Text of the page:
Tongba is Millet seed soaked in alcohol for 6 months to 2 years to ferment. It is served in Bamboo mugs and a vat of hot water. Pour hot water onto seeds, wait 5 minutes, DON’T Stir- oh too late (it clouds the water and gives you a bad hangover), and then sip slowly to avoid eating seeds, finish drinking and replace with more hot water 3 more times until more millet required.
Places that serve tongba are underground. We sat in a kitchen with 3 kids, locals swaying their heads and blinking too slowly than normal, hazy smoky air, Hindi TV and another vat, this time of Yak Thukpa (Tibetan soup). Going to toilet was interesting, all 5 doors were locked and you are faced with swaying men urinating over the doors- ah to be a man- good luck girls I think.
We end up staying at the Modern Central for another 4 days planning our next move and then putting it off. We visited the Banjakri Falls which has been turned into a bit of a tourist place, but for once it charged the same for foreigners as it did to Indian visitors, which was refreshing. I had swimwear ready for full on shower action and chuckled at the sight of Indian tourists getting in ankle deep for a photo opportunity, only for the only white westerner to strip off and dive in… heavy water is all I could say. The Indians staring in amazement were all asking Laura if I would be ok. As many Indian people cannot swim and being asked if I could swim after the event, they thought I was going to drown.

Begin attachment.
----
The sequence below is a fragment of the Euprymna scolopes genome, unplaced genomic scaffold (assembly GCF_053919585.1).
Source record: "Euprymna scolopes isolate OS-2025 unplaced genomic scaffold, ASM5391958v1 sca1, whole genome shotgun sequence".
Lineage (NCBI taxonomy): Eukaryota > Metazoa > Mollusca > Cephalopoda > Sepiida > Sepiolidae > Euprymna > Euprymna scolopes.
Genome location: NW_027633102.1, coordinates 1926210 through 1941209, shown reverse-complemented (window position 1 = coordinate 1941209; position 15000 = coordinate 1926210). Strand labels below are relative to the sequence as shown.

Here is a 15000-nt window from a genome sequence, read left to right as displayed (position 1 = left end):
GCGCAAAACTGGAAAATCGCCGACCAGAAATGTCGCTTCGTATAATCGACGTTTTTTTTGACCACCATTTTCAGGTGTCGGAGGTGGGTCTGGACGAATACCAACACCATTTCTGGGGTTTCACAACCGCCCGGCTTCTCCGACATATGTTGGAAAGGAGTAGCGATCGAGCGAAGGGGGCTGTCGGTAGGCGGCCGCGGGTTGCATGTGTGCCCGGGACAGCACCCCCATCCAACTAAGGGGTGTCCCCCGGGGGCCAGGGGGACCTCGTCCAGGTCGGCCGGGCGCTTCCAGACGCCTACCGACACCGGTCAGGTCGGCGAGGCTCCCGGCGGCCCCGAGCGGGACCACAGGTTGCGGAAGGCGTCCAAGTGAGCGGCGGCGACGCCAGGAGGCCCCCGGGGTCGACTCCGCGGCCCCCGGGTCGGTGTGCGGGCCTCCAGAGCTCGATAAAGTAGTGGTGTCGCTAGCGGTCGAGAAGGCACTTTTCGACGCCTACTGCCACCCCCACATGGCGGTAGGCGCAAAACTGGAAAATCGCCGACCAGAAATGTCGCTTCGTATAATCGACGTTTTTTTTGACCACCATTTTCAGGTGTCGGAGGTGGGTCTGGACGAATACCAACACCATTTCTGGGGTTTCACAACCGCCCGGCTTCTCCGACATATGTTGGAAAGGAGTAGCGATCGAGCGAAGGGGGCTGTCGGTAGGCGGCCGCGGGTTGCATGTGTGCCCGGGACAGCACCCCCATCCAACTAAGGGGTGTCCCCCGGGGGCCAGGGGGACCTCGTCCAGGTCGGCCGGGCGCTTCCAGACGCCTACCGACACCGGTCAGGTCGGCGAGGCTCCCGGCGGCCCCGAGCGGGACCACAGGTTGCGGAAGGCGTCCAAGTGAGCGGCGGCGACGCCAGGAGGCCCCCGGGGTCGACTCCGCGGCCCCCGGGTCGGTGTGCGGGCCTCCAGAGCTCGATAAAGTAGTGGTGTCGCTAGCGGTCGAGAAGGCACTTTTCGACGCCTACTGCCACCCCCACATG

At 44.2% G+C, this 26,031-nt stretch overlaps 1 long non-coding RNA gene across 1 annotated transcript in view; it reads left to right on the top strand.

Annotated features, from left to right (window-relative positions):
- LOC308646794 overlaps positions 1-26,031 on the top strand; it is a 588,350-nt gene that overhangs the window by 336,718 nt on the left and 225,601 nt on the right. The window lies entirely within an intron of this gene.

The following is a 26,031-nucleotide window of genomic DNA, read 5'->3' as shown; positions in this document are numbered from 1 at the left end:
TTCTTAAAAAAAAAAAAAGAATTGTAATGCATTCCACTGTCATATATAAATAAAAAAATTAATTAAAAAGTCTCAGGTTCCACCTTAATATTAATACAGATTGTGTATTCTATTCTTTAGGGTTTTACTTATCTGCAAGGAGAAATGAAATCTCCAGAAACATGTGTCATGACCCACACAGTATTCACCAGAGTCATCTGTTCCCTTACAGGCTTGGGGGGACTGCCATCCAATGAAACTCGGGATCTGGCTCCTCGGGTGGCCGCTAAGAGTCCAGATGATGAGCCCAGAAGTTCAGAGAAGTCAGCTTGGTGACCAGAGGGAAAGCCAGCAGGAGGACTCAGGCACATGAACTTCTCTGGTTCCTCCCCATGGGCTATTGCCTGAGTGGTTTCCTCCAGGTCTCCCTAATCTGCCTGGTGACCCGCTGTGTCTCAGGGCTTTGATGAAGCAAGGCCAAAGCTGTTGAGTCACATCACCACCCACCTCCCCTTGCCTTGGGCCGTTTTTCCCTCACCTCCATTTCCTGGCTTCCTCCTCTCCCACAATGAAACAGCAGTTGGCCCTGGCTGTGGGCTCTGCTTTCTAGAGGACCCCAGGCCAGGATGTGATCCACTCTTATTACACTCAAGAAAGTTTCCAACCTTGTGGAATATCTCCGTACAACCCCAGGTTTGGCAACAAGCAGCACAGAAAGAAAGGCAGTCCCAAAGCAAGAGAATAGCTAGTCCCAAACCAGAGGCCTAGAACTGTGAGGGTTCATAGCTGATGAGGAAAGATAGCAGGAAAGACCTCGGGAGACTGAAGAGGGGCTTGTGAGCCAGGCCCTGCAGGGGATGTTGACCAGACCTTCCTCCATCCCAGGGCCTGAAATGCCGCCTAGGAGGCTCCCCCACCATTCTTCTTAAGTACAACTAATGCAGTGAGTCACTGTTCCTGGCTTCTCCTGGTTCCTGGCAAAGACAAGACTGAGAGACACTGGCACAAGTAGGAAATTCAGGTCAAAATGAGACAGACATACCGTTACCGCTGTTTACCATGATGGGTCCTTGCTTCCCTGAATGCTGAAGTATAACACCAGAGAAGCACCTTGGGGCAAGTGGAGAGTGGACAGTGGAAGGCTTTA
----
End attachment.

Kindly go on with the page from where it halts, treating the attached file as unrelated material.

The Modern Central Lodge was damp and dark, but was our home for 8 days and the food was ace. All their food was freshly made and their Momo’s (dumplings) were great, despite taking 30 minutes to make 8 (I could eat 24). We ate a fair few during our stay and I was taught the fine art of making these little veggie beauties by the chef, including the fine art of crimping to take away with me. After all this and soaking up our first destination in Sikkim we were ready to leave. Having extended our permit to 1 month we headed off by Sumo jeep to Tashading in the early morning foggy fine rain.